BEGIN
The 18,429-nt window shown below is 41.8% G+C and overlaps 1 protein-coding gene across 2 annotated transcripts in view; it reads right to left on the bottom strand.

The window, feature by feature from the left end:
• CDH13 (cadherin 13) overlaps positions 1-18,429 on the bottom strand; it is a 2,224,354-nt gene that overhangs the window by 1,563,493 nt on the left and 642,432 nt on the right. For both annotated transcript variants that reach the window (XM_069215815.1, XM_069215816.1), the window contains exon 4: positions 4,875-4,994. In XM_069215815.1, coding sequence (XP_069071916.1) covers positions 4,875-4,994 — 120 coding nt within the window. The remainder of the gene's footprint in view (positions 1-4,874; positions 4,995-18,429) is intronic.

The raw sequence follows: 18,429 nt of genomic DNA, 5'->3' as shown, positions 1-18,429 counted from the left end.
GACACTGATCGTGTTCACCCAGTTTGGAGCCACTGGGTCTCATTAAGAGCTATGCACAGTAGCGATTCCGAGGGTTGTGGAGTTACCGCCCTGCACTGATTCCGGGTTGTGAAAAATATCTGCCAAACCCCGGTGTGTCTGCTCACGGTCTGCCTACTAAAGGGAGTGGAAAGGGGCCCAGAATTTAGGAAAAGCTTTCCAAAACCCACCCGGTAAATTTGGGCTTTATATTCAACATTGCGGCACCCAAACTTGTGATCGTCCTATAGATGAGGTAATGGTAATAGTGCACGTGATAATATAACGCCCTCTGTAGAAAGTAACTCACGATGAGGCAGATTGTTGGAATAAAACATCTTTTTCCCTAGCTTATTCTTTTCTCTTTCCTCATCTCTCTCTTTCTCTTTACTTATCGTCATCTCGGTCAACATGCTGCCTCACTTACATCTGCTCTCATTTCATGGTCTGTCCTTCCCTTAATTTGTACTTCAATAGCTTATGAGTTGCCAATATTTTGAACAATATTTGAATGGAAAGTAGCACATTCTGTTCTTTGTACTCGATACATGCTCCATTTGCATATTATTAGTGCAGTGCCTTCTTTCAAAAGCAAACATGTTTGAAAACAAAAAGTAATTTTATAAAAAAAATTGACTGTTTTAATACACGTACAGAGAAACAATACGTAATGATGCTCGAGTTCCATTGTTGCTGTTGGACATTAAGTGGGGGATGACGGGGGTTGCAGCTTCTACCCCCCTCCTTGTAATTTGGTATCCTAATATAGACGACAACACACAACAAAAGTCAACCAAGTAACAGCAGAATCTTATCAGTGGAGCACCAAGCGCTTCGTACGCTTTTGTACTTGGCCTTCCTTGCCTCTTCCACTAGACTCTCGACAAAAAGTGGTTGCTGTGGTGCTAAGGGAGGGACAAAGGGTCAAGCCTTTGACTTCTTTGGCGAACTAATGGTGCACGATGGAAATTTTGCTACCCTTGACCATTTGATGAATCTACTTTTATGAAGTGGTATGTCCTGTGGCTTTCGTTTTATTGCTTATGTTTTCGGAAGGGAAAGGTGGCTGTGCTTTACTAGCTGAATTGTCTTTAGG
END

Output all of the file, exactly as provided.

The 18,429-nt window shown below is 41.8% G+C and overlaps 1 protein-coding gene across 2 annotated transcripts in view; it reads right to left on the bottom strand.

The window, feature by feature from the left end:
• CDH13 (cadherin 13) overlaps positions 1-18,429 on the bottom strand; it is a 2,224,354-nt gene that overhangs the window by 1,563,493 nt on the left and 642,432 nt on the right. For both annotated transcript variants that reach the window (XM_069215815.1, XM_069215816.1), the window contains exon 4: positions 4,875-4,994. In XM_069215815.1, coding sequence (XP_069071916.1) covers positions 4,875-4,994 — 120 coding nt within the window. The remainder of the gene's footprint in view (positions 1-4,874; positions 4,995-18,429) is intronic.

The raw sequence follows: 18,429 nt of genomic DNA, 5'->3' as shown, positions 1-18,429 counted from the left end.
GACACTGATCGTGTTCACCCAGTTTGGAGCCACTGGGTCTCATTAAGAGCTATGCACAGTAGCGATTCCGAGGGTTGTGGAGTTACCGCCCTGCACTGATTCCGGGTTGTGAAAAATATCTGCCAAACCCCGGTGTGTCTGCTCACGGTCTGCCTACTAAAGGGAGTGGAAAGGGGCCCAGAATTTAGGAAAAGCTTTCCAAAACCCACCCGGTAAATTTGGGCTTTATATTCAACATTGCGGCACCCAAACTTGTGATCGTCCTATAGATGAGGTAATGGTAATAGTGCACGTGATAATATAACGCCCTCTGTAGAAAGTAACTCACGATGAGGCAGATTGTTGGAATAAAACATCTTTTTCCCTAGCTTATTCTTTTCTCTTTCCTCATCTCTCTCTTTCTCTTTACTTATCGTCATCTCGGTCAACATGCTGCCTCACTTACATCTGCTCTCATTTCATGGTCTGTCCTTCCCTTAATTTGTACTTCAATAGCTTATGAGTTGCCAATATTTTGAACAATATTTGAATGGAAAGTAGCACATTCTGTTCTTTGTACTCGATACATGCTCCATTTGCATATTATTAGTGCAGTGCCTTCTTTCAAAAGCAAACATGTTTGAAAACAAAAAGTAATTTTATAAAAAAAATTGACTGTTTTAATACACGTACAGAGAAACAATACGTAATGATGCTCGAGTTCCATTGTTGCTGTTGGACATTAAGTGGGGGATGACGGGGGTTGCAGCTTCTACCCCCCTCCTTGTAATTTGGTATCCTAATATAGACGACAACACACAACAAAAGTCAACCAAGTAACAGCAGAATCTTATCAGTGGAGCACCAAGCGCTTCGTACGCTTTTGTACTTGGCCTTCCTTGCCTCTTCCACTAGACTCTCGACAAAAAGTGGTTGCTGTGGTGCTAAGGGAGGGACAAAGGGTCAAGCCTTTGACTTCTTTGGCGAACTAATGGTGCACGATGGAAATTTTGCTACCCTTGACCATTTGATGAATCTACTTTTATGAAGTGGTATGTCCTGTGGCTTTCGTTTTATTGCTTATGTTTTCGGAAGGGAAAGGTGGCTGTGCTTTACTAGCTGAATTGTCTTTAGG